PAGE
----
The two leaders agreed on the importance of settling the issue of EU citizens’ rights as soon as possible, with the next round of talks looming.
Citizens’ rights, the UK’s ‘divorce bill’ and the Irish border are the three critical issues on which Brussels is demanding concessions before they allow talks to progress to future trade.
Brexiteers have been hopeful that after the German elections an empowered Ms Merkel would act as a catalyst for progress in negotiations, given European Commission chief Jean Claude Juncker said on Friday it would take a “miracle” for talks to progress next month.
A Downing Street spokesman confirmed Ms May and Ms Merkel had held a bilateral meeting at the Tallinn Digital Summit in Estonia and that the Prime Minister had reiterated her commitment to the UK being the strongest friend to the EU after Brexit.
The spokesman said: “She said her Florence speech had been intended to create momentum in the ongoing talks and that the response from the EU 27 had been constructive.
“Chancellor Merkel welcomed the speech, and noted the good progress that had been made in negotiations this week. She looked forward to the next round of talks in early October.”
The spokesman went on: “The PM pointed to the commitment made in her Florence speech to incorporate the agreement reached on citizens' rights fully into UK law and make sure the UK courts can refer directly to it.
“The PM also stressed it was in everybody's interests to agree to a time-limited implementation period once Britain leaves the EU, to provide certainty to businesses and others in both Britain and the EU.”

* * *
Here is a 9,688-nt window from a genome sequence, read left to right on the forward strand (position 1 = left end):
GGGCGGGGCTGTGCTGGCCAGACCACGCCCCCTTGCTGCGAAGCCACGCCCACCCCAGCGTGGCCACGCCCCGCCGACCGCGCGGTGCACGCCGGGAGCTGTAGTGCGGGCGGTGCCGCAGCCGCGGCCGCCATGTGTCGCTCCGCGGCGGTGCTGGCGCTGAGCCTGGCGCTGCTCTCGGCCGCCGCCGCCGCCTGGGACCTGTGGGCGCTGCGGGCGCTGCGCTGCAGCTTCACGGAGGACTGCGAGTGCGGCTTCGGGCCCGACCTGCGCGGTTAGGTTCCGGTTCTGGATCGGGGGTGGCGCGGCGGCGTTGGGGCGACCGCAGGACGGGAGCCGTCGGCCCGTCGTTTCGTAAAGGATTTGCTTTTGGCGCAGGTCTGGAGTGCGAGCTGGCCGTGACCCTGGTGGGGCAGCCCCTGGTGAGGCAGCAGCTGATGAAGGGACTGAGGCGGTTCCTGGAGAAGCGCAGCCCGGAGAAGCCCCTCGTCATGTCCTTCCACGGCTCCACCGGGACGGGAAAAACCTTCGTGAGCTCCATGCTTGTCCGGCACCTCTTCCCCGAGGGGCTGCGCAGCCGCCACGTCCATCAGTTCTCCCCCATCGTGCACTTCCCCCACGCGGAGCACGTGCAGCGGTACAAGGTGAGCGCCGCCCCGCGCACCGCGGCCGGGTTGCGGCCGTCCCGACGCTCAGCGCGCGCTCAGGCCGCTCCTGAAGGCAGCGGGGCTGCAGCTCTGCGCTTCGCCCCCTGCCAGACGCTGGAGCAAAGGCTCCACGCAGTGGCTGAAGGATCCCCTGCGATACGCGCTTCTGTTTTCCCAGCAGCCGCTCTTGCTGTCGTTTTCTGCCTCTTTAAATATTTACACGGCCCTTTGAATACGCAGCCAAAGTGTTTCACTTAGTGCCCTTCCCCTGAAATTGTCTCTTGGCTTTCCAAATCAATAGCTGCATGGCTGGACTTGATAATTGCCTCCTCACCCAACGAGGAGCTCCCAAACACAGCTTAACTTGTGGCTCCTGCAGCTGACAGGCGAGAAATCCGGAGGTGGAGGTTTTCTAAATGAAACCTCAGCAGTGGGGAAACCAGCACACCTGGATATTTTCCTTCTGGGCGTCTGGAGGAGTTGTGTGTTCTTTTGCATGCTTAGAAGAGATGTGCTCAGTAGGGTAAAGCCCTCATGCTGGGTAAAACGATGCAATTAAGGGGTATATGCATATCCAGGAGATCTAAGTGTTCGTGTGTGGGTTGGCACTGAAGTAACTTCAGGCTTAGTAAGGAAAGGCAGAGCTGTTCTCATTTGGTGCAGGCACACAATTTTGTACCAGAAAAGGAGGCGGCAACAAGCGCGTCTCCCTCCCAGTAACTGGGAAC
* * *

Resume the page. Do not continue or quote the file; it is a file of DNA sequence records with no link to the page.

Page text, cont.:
Ms May also gave a speech in Tallinn, less than two hundred kilometres from the Russian border, underlining the importance of the UK military and intelligence services to broader European security.
She has proposed a post-Brexit security treaty with the EU, but has faced accusations that she is using cooperation as leverage to secure a better future trade agreement.
In her speech in Florence, Ms May committed to a Brexit transition period of at least two years, in which the UK would stay in the single market and customs union, abiding by its rules and structures, including free movement.
Ministers had hoped the move would open up the way for negotiations to move on to discussing a potential future trade deal, but both chief EU negotiator Michel Barnier and Mr Juncker have indicated “sufficient progress” is yet to be met.
Mr Barnier did acknowledge that the speech in Florence had created a “new dynamic” in negotiations with talks moving forward on certain issues.
But there is expected to be little movement until the end of Tory conference, where the party faithful will expect her to take a tough line on negotiations with the EU.
Reports emerged on Friday that the UK may be willing to give more clarity around its offer on settling financial obligations after the conference is finished.
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